If you’re a fan of Modernist architecture, prepare to fall in love with this gorgeous glass-and-steel dwelling inspired by Mies van der Rohe. The Wirra Willa Pavilion, named after the Australian indigenous word for ‘green tree,’ was designed by architect Matthew Woodward for his family’s 80-acre property in Somersby, about an hour’s drive north of Sydney. Surrounded by a lush green landscape, the elegant retreat cantilevers over a natural spring-fed dam and appears to perfectly blend in with its bucolic setting.
Located on the site of a former citrus fruit orchard, the small and elegant Wirra Willa Pavilion serves as a spa and guesthouse for a larger residence on the same grounds. Its remote location and minimalist design create a relaxing environment that calms visitors by immersing them in nature. The building also cantilevers 2.5 meters (8.2 feet) over a natural spring-fed dam. “It is a Miesian-inspired glass pavilion situated in a vibrant and fertile, rural landscape setting not dissimilar to that portrayed in a Claude Monet painting,” said Mathew Woodward.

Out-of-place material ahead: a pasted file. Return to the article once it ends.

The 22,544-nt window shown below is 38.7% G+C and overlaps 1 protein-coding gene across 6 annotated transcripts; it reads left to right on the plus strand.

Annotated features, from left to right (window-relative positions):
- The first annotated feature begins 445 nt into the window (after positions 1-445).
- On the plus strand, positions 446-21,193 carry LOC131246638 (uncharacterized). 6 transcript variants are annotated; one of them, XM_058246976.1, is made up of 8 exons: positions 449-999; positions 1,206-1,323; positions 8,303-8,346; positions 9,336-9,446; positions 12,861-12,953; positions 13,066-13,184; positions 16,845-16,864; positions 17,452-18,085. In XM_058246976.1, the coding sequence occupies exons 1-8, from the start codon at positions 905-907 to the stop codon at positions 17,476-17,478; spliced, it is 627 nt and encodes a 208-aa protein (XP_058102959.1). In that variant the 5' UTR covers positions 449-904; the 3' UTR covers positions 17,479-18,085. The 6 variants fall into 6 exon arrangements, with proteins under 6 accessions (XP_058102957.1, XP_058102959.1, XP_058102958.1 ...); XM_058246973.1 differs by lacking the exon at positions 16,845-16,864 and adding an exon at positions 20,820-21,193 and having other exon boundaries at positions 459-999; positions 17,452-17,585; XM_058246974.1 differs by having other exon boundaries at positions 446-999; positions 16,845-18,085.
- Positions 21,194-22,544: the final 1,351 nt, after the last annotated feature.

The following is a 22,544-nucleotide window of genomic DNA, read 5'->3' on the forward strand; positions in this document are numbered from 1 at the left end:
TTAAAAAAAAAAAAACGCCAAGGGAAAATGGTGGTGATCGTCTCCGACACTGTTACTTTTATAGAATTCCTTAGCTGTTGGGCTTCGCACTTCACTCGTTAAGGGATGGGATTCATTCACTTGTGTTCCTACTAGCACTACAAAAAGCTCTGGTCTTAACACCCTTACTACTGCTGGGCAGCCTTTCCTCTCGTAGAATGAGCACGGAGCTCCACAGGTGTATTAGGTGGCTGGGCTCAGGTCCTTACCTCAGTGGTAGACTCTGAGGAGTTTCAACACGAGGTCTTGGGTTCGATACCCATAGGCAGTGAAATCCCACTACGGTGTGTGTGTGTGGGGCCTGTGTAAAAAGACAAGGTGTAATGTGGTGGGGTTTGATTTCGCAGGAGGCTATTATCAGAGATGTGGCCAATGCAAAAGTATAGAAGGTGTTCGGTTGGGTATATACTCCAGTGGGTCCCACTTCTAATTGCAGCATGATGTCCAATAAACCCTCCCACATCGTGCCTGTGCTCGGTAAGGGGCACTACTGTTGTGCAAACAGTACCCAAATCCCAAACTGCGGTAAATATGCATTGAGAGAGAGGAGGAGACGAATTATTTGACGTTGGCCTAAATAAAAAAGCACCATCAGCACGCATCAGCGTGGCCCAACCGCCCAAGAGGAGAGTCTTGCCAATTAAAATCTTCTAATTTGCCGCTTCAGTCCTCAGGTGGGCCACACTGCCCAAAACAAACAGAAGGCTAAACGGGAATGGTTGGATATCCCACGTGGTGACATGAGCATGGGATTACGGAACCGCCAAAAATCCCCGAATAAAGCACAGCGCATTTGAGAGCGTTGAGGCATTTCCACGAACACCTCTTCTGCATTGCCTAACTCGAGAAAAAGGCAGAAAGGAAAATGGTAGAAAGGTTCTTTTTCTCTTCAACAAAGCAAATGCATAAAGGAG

The glazed 72-square-meter pavilion features a minimalist natural materials palette comprising vertical timber slats, steel, concrete, and sandstone. The interior spaces include a sunken spa and living room on the cantilevered end; a bathroom, kitchen, and storage space in the middle; and a bedroom with a folding bed on the opposite end. The timber flooring is made from native Australian tallowwood and the walls are covered in locally quarried Somersby white sandstone. The pavilion has a northeast orientation to optimize solar gain conditions in the winter and natural cross winds, which pass through the dwelling through the sliding glass panels. The building took approximately eight months to complete.
Images via Matthew Woodward Architecture